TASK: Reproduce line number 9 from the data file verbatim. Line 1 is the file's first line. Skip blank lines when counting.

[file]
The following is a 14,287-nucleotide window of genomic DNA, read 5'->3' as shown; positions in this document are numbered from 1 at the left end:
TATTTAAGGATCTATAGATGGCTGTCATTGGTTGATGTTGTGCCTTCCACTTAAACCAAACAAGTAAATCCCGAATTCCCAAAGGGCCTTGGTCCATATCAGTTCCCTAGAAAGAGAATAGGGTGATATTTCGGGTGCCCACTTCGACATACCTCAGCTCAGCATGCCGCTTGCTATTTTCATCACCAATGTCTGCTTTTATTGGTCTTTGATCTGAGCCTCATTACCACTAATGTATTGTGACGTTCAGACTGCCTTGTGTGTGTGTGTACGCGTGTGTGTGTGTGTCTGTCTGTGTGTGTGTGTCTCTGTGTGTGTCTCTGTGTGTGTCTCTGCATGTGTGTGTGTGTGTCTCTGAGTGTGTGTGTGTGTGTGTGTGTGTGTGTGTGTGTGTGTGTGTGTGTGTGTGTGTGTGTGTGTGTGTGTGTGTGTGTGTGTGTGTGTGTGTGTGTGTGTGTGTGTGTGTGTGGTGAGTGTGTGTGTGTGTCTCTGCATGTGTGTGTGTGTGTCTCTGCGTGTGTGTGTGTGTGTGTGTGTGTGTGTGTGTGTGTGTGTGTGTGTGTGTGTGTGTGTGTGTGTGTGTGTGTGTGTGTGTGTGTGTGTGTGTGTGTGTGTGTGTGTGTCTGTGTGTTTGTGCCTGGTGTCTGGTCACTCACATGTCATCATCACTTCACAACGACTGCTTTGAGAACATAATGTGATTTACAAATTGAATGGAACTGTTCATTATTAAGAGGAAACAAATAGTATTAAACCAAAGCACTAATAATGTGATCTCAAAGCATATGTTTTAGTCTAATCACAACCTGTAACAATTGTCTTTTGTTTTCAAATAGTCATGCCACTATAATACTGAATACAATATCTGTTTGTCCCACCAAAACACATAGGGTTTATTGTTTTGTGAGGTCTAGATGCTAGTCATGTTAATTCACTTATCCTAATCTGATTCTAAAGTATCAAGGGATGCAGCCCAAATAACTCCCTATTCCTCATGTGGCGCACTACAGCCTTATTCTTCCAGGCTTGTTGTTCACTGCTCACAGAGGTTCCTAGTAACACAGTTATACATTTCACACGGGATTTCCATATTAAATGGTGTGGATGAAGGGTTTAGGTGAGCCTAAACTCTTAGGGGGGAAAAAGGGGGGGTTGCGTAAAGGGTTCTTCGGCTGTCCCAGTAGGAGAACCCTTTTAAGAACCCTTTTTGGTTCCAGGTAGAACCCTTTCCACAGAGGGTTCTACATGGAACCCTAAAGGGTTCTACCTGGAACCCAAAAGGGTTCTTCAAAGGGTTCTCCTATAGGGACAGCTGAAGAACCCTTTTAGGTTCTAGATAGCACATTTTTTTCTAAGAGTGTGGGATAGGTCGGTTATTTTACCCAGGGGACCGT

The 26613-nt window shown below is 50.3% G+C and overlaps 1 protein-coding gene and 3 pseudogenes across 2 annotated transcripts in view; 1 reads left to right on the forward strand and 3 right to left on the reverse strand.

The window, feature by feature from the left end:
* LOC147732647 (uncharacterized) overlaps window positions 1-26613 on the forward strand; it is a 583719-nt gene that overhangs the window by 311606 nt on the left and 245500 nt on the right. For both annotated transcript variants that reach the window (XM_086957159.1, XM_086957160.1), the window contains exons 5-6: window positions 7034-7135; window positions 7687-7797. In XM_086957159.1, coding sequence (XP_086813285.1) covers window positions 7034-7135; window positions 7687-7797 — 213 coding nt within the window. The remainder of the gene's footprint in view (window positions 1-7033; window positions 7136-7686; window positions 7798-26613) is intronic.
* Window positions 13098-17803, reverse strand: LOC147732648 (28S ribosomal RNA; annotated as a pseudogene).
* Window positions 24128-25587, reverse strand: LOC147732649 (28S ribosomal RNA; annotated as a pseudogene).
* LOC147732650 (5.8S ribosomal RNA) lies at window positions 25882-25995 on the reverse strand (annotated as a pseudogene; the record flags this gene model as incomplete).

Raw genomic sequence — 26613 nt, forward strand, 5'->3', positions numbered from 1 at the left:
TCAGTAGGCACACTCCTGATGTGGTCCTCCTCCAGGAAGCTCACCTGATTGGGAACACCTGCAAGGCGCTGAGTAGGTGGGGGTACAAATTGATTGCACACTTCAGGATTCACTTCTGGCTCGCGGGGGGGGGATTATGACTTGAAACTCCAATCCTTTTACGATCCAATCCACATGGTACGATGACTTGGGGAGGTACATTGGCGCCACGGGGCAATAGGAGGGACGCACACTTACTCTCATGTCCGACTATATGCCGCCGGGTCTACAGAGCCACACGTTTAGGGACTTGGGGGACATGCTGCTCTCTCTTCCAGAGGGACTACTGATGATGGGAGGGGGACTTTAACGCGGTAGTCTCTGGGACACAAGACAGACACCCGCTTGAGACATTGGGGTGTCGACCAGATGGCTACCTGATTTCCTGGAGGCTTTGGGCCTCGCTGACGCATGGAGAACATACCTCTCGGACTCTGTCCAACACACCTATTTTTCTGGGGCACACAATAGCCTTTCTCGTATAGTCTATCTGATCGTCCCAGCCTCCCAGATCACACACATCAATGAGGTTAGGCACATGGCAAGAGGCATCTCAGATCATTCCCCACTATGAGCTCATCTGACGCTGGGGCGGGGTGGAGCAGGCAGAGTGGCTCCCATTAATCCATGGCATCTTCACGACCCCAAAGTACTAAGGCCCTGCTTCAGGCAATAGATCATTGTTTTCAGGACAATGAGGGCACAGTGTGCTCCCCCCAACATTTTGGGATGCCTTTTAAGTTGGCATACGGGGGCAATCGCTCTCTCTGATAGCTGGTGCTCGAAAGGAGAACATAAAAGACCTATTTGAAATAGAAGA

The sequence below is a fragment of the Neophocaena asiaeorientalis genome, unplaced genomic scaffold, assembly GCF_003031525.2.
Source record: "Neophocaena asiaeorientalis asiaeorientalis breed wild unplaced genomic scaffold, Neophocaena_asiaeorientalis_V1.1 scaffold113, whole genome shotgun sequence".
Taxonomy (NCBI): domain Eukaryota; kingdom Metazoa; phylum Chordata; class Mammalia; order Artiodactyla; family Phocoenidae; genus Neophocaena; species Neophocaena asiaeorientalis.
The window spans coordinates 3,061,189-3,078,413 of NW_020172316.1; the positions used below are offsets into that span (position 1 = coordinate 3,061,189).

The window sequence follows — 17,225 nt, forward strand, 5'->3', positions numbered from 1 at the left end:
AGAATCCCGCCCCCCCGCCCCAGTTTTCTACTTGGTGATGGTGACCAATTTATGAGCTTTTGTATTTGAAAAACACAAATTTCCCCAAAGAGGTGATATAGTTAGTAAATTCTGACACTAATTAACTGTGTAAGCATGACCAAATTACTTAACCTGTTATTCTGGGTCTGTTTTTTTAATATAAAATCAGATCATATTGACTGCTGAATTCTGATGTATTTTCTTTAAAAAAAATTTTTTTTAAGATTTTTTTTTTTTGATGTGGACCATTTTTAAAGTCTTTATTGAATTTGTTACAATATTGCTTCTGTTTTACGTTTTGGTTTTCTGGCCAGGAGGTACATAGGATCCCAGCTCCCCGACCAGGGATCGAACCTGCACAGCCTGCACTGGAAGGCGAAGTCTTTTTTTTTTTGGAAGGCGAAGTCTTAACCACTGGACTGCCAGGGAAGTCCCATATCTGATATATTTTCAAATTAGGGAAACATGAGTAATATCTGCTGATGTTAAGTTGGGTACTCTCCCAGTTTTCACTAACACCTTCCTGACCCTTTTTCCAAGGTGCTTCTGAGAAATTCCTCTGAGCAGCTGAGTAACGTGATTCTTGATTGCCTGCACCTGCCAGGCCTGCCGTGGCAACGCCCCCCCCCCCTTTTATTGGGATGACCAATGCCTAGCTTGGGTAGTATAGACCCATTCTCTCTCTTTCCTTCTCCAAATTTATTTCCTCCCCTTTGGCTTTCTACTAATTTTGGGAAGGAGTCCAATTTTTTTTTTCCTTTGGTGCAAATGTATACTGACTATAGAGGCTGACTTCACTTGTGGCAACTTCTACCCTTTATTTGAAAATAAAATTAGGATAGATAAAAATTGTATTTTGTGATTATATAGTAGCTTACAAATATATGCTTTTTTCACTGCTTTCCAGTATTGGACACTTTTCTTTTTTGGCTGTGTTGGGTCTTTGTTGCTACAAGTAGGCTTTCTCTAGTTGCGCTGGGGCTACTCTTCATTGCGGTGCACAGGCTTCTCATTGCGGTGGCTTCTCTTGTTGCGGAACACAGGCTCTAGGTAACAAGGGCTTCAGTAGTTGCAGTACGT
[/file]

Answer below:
Raw genomic sequence — 26613 nt, forward strand, 5'->3', positions numbered from 1 at the left: